A burger and a bit off the top: Homeless receive services at barbecue
Nikki McFadden secured her place in line and waited for nearly an hour Tuesday for a free haircut at a Cathedral of Our Lady of Lourdes barbecue and homeless fair.
As her turn came up, she wavered when asked to decide on a hairstyle and answered with shoulder shrug.
Haircuts, veterinary services for pets, disability assistance, socks, toothbrushes, health care enrollment, food and sunscreen were among the free items and services offered by organizations such as SNAP Homeless Services, United Healthcare Community Plan, Community Health Association of Spokane and Catholic Charities.
Cathedral of Our Lady of Lourdes has been hosting a barbecue for the homeless for several years, a twice annual event attended by hundreds.
Spokane’s homeless population of 1,149, as of early June, is higher than last year. It’s a troubling turnabout after three years of decline.
Bringing in providers is a new addition to the barbecue, and hopefully, a permanent one, said Colin Harris, a Spokane Homeless Coalition volunteer and Lourdes parishioner.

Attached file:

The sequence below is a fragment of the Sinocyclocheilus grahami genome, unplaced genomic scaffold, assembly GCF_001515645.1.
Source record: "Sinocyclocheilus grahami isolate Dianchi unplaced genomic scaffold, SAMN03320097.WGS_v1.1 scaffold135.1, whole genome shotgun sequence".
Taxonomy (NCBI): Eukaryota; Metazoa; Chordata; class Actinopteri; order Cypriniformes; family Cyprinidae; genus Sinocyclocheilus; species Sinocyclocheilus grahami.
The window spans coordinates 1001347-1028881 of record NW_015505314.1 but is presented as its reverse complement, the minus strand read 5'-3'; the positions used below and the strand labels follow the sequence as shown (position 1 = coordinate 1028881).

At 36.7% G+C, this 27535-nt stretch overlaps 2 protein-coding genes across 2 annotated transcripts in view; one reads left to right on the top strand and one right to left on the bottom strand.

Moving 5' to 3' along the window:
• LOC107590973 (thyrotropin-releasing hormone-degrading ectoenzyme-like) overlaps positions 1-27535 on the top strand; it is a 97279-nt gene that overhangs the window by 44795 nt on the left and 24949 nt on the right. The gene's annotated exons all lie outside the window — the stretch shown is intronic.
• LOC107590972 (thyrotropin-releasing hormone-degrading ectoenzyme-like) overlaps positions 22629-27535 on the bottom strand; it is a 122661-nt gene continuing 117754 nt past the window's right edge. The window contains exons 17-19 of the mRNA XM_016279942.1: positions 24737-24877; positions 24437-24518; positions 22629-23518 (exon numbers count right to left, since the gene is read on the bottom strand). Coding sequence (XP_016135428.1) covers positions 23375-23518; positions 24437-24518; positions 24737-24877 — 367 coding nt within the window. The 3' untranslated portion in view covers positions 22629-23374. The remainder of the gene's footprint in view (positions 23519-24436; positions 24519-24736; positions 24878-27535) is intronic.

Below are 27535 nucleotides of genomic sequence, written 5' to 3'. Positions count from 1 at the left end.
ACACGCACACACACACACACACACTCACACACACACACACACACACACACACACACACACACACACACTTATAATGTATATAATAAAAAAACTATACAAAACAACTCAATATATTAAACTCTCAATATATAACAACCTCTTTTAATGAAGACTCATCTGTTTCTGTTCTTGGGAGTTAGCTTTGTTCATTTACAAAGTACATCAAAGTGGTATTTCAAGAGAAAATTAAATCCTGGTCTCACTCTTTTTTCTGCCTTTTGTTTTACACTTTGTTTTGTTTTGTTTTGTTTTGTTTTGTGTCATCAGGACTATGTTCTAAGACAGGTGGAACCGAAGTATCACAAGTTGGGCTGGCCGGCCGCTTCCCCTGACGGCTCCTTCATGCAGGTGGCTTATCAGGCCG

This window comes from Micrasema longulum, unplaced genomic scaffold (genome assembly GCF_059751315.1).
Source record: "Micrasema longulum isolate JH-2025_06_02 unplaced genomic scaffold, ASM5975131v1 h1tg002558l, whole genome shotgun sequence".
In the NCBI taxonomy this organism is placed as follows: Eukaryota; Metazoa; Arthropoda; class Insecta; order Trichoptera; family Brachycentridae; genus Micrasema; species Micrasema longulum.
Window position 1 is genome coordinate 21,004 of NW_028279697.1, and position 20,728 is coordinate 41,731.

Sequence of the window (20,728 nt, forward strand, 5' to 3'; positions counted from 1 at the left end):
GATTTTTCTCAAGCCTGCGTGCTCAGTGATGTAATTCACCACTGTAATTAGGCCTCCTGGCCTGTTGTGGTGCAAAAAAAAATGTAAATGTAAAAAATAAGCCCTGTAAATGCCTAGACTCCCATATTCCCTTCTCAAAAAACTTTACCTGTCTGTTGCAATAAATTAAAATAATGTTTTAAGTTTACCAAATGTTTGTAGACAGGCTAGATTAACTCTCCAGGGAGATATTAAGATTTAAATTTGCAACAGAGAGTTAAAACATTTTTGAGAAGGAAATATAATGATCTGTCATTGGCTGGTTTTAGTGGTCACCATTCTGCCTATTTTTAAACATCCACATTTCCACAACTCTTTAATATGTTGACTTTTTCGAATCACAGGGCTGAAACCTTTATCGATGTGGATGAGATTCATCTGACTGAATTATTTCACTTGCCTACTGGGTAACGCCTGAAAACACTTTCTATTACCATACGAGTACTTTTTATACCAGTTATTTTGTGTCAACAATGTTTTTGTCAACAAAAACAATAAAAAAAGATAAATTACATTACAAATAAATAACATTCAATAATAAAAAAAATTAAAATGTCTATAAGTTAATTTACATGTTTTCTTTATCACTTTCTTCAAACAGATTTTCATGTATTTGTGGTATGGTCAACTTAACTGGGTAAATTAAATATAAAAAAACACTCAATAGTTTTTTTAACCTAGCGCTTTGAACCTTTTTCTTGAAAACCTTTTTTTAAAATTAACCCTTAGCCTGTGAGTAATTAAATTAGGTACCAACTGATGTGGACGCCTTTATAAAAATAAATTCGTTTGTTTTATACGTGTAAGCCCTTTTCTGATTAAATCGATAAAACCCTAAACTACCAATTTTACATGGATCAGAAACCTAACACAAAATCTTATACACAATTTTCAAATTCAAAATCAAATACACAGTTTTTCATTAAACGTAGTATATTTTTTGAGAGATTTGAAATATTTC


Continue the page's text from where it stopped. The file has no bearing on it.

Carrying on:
The Homeless Coalition hosts a similar event in January called Homeless Connect. Volunteers hope the church’s annual barbecue can be a mid-year gathering where people can receive services or find referrals for their needs.
“I’ve had nothing but complete support,” said Harris, who acknowledged he piggybacked on the church’s barbecue because it’s well attended. Parishioners spread the word about the barbecue while handing out sandwiches twice per day, Monday through Friday.
Harold Siebert and his dog, Rosco P. Coltrane, lost their home last week; to make matters worse someone stole the 51-year-old’s wallet, cell phone and anxiety medication.
While picking up a sandwich earlier in the week, Siebert saw a flyer about the barbecue. On Tuesday, the man and his dog paid a visit to the church and were first to see the on-site veterinarian, parishioner Gordon Jewett who offered his services free of charge.
Jewett said he wanted to help because pets are often a homeless person’s only friend.
“It’s something I feel called to do,” he said. “It’s what we can contribute.”
The services needed for Rosco were beyond what he could do Tuesday, because the terrier is 14 year s old, but he gave Siebert a referral.
Next up was a 6-month-old pit bull. He got a rabies shot, a flea treatment and a license. His owner, Melinda Fenske, also found out her new pup can’t hear.
“You guys don’t know how much this helps,” she said. “We were trying to save up.”
The Paul Mitchell school frequently works with the homeless community offering free haircuts, said Sarah Chen, a “learning leader.”
“It’s tons of fun and a great experience.”